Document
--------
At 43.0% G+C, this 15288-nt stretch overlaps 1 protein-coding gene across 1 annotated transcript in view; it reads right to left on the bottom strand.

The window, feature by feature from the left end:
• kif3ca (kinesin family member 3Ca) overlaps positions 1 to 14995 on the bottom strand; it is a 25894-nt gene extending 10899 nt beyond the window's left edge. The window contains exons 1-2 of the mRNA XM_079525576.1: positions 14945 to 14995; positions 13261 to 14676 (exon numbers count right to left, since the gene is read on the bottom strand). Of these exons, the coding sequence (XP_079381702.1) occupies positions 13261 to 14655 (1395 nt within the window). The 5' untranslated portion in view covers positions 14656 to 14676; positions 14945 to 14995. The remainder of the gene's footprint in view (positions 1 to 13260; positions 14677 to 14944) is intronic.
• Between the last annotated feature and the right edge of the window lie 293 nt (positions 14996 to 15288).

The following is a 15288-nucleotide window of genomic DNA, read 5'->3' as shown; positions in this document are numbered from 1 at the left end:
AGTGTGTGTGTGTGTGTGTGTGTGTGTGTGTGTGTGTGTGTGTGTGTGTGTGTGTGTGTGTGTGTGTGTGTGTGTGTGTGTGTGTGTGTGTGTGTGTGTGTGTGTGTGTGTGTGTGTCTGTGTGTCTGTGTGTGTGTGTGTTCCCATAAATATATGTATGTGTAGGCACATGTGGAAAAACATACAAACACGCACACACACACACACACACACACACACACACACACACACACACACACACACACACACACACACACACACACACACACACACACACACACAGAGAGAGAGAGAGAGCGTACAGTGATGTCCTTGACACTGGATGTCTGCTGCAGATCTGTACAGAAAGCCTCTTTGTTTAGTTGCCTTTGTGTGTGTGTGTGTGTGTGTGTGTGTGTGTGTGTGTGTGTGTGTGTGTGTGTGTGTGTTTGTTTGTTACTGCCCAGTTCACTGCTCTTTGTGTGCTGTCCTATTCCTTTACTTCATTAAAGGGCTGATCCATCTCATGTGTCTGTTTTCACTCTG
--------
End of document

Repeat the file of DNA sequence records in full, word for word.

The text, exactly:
At 43.0% G+C, this 15288-nt stretch overlaps 1 protein-coding gene across 1 annotated transcript in view; it reads right to left on the bottom strand.

The window, feature by feature from the left end:
• kif3ca (kinesin family member 3Ca) overlaps positions 1 to 14995 on the bottom strand; it is a 25894-nt gene extending 10899 nt beyond the window's left edge. The window contains exons 1-2 of the mRNA XM_079525576.1: positions 14945 to 14995; positions 13261 to 14676 (exon numbers count right to left, since the gene is read on the bottom strand). Of these exons, the coding sequence (XP_079381702.1) occupies positions 13261 to 14655 (1395 nt within the window). The 5' untranslated portion in view covers positions 14656 to 14676; positions 14945 to 14995. The remainder of the gene's footprint in view (positions 1 to 13260; positions 14677 to 14944) is intronic.
• Between the last annotated feature and the right edge of the window lie 293 nt (positions 14996 to 15288).

The following is a 15288-nucleotide window of genomic DNA, read 5'->3' as shown; positions in this document are numbered from 1 at the left end:
AGTGTGTGTGTGTGTGTGTGTGTGTGTGTGTGTGTGTGTGTGTGTGTGTGTGTGTGTGTGTGTGTGTGTGTGTGTGTGTGTGTGTGTGTGTGTGTGTGTGTGTGTGTGTGTGTGTGTCTGTGTGTCTGTGTGTGTGTGTGTTCCCATAAATATATGTATGTGTAGGCACATGTGGAAAAACATACAAACACGCACACACACACACACACACACACACACACACACACACACACACACACACACACACACACACACACACACACACACACACACACACACACAGAGAGAGAGAGAGAGCGTACAGTGATGTCCTTGACACTGGATGTCTGCTGCAGATCTGTACAGAAAGCCTCTTTGTTTAGTTGCCTTTGTGTGTGTGTGTGTGTGTGTGTGTGTGTGTGTGTGTGTGTGTGTGTGTGTGTGTGTGTTTGTTTGTTACTGCCCAGTTCACTGCTCTTTGTGTGCTGTCCTATTCCTTTACTTCATTAAAGGGCTGATCCATCTCATGTGTCTGTTTTCACTCTG